German Ambassador: Turkey’s place is with West
Martin Erdmann, the German Ambassador to Ankara, said on April 4 that there was “no logical place for Turkey’s geopolitical location other than the Euro-Atlantic sphere,” adding that he wanted to say this “on the next day of the laying ground for a Turkish-Russian nuclear power plant.”
Erdmann was referring to Turkey’s first nuclear plant in Akkuyu with Russian technology, whose groundbreaking ceremony was held on April 3.
“Turkey has no place other than the Atlantic alliance thanks to its geopolitical positioning. And I tell you this only one day after Turkey and Russia laid the foundation for the construction of a nuclear power plant in southern Turkey,” Erdmann said in a press-lunch with a group of reporters in Istanbul.
“Bosch is a German company that offers jobs to 17,000. It exports some 90 percent of its production in Turkey, which roughly refers to some 1.5 percent of the country’s overall exports. The German automotive industry would halt if Bosch Turkey stopped production only for one week. This is a good example that showcases how the economies of the two countries are connected,” he said.
“The German economy would be harmed without Turkey and vice versa.”
There are some 90,000 companies in Germany with Turkish capital, Erdmann recalled.
“Their revenues add to 50 billion euros. This is a matchless success story.”
A discourse that suggests replacing the European Union with Russia or China is “nothing but a fantasy, which is not connected to Turkey’s reality,” he said.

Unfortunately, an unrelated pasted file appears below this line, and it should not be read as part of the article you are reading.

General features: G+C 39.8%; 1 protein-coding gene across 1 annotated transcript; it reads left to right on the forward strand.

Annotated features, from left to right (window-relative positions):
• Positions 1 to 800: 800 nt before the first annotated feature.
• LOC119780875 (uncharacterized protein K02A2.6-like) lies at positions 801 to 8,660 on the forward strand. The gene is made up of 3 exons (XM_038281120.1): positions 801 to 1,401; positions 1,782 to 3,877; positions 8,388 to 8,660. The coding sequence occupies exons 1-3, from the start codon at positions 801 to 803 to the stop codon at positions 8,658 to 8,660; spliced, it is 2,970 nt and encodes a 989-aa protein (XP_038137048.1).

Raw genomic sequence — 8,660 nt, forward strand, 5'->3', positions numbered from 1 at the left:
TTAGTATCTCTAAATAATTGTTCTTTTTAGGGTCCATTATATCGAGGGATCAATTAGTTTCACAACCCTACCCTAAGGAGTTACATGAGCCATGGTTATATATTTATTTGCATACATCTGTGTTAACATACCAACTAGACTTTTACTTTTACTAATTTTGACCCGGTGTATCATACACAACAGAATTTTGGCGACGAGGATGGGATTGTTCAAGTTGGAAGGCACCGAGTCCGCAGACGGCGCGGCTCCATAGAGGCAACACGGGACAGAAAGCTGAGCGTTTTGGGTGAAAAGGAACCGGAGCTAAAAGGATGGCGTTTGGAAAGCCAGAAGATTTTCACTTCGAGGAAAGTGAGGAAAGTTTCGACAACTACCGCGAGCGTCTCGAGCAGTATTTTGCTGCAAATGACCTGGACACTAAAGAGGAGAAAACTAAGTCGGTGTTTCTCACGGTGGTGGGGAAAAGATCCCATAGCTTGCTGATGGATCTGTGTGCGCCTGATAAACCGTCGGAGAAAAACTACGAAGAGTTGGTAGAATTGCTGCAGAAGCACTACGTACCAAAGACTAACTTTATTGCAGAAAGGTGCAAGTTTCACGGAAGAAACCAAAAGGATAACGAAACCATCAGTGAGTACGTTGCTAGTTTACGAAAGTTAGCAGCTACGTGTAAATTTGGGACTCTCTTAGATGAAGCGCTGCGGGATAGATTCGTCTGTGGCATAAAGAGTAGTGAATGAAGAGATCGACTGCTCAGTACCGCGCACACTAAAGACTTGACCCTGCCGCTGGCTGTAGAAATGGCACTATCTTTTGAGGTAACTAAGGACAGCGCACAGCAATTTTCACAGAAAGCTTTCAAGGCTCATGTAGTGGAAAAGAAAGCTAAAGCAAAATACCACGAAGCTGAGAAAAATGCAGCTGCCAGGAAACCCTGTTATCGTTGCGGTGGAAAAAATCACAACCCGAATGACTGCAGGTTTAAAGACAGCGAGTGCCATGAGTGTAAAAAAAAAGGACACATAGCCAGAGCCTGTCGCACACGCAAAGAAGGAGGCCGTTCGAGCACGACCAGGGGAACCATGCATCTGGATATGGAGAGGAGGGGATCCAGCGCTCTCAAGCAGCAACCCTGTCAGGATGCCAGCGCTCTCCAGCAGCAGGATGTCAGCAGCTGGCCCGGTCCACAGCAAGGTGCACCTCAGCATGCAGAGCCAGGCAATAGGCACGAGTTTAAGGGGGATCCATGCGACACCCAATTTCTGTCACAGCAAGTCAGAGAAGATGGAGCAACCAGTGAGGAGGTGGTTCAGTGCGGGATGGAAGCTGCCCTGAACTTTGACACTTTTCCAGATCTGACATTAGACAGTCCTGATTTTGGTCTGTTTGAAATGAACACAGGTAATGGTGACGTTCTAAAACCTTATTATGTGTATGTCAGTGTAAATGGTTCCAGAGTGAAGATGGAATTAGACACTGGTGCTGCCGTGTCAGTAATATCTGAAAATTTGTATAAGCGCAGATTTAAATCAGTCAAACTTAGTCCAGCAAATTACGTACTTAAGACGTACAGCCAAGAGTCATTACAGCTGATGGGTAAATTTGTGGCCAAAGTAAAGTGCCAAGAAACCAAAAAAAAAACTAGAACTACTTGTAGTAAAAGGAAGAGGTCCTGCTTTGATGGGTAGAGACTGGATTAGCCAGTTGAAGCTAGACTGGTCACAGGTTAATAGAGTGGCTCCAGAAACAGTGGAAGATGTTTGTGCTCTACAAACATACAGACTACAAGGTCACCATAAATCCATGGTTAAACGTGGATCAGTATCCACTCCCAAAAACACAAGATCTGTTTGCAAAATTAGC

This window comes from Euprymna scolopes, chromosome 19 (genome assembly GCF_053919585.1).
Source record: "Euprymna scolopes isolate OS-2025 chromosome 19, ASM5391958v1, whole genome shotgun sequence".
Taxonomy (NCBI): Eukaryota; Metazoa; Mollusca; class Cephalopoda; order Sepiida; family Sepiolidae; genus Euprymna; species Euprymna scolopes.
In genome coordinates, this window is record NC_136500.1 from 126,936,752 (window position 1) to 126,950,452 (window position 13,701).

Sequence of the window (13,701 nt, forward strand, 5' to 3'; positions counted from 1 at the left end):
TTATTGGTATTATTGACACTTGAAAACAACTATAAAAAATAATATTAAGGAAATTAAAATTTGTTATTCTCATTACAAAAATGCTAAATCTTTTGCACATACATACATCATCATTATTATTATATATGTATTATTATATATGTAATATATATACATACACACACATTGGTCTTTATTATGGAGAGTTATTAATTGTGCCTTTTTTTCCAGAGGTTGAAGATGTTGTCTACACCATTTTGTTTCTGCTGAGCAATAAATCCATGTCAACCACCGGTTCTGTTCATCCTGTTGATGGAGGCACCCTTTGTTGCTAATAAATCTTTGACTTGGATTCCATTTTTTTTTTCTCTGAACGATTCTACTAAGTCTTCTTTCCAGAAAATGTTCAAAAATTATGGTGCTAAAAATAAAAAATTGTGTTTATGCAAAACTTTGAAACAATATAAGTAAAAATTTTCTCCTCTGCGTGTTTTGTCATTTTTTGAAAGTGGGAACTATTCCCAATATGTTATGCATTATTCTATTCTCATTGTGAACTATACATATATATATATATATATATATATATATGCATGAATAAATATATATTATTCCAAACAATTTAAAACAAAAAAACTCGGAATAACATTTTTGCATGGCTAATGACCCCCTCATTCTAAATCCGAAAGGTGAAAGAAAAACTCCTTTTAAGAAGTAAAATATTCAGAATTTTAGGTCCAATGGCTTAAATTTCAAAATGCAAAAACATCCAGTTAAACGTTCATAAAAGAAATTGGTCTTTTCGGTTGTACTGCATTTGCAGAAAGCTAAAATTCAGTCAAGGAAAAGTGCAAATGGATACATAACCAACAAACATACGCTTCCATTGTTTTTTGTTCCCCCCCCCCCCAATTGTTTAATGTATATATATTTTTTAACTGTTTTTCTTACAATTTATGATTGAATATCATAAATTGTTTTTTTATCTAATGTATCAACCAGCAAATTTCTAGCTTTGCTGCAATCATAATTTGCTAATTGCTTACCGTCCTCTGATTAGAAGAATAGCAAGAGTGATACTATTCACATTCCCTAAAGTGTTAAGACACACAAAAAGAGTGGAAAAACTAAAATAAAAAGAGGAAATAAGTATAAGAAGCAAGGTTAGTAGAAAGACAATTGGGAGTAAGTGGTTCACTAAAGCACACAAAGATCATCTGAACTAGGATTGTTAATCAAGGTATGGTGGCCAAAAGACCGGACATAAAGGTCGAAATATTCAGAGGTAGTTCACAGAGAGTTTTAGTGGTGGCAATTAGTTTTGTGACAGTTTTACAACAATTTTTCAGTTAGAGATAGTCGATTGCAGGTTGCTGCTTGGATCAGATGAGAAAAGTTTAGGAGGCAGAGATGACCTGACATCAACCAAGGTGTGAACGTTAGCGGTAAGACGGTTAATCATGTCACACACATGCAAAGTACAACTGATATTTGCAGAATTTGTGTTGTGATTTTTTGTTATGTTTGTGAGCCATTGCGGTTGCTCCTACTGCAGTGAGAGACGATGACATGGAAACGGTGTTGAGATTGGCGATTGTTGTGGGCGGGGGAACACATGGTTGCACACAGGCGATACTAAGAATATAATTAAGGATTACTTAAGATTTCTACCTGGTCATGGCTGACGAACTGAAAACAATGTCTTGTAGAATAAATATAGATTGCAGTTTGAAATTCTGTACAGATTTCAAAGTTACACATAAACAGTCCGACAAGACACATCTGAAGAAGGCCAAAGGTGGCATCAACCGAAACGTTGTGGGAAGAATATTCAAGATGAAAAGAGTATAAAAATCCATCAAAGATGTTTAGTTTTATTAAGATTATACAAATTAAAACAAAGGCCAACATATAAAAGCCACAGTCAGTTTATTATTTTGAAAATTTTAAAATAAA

Germany has supported Turkey’s fight against terrorism and that may include the right to defend itself against attacks from Syria, Erdmann said.
“Turkey has the right to defend itself against terror attacks from Syria and we think that the capture of Afrin in the Olive Branch Operation can be seen as part of Turkey’s anti-terror operation. However, Turkey’s military presence in Syria must be temporary.”
Answering questions regarding those alleged members of the U.S.-based Islamist preacher Fethullah Gülen who asked for asylum from Germany after the 2016 military coup attempt in Turkey, Erdmann said his country was ready to cooperate with Turkey on criminals but needed “individual, solid evidence.”
”We have had difficulty in grasping the role of the Gülen movement in the 2016 coup attempt. We are ready to negotiate with the Turkish government regarding the extradition requests or accusations regarding individuals allegedly linked to the Gülen movement,” he said.
“When there is an extradition request for an individual allegedly linked to the Gülen movement, we need individual criminal responsibility and provability, which is valid for all countries that are member of the Council of Europe. Reasons like an account in a bank, an application on a mobile phone or a school that a person went to are not enough to be a proof for a crime. We need documents and proof to be able to carry out investigations into such cases. On the other hand, we cannot forget the fact that the Gülen movement and the AK Party acted hand in hand for a long time. In such a case, Turkey needs to understand that foreigners may not be able to understand a situation in which a partner suddenly turns into an enemy.”
The new German government did not elaborate on its Turkey policy; however, “we expect that our bilateral relations will continue to be good,” the diplomat said.
On tourism, a boycott on Turkey is out of question, he added.
“Our citizens travel to everywhere that they think they will enjoy their time, paying their own money. However, they wouldn’t go to places where they are concerned over their security or freedom. The numbers of German citizens visiting Turkey dropped in 2016, 2017 but we are hopeful of this year. I think the figure will near 4 million.”
The ambassador also said that Germany wanted better relations with Turkey and better Turkish-European Union (EU) relations but Turkey had to take certain political steps to fulfill its undertakings.
“We do not want the accession negotiations for the EU-Turkey relations to be stopped or suspended. These negotiations, which seem to be ‘de facto’ suspended, should continue. This way, Turkey will become more modernized and adapt to the EU acquis.”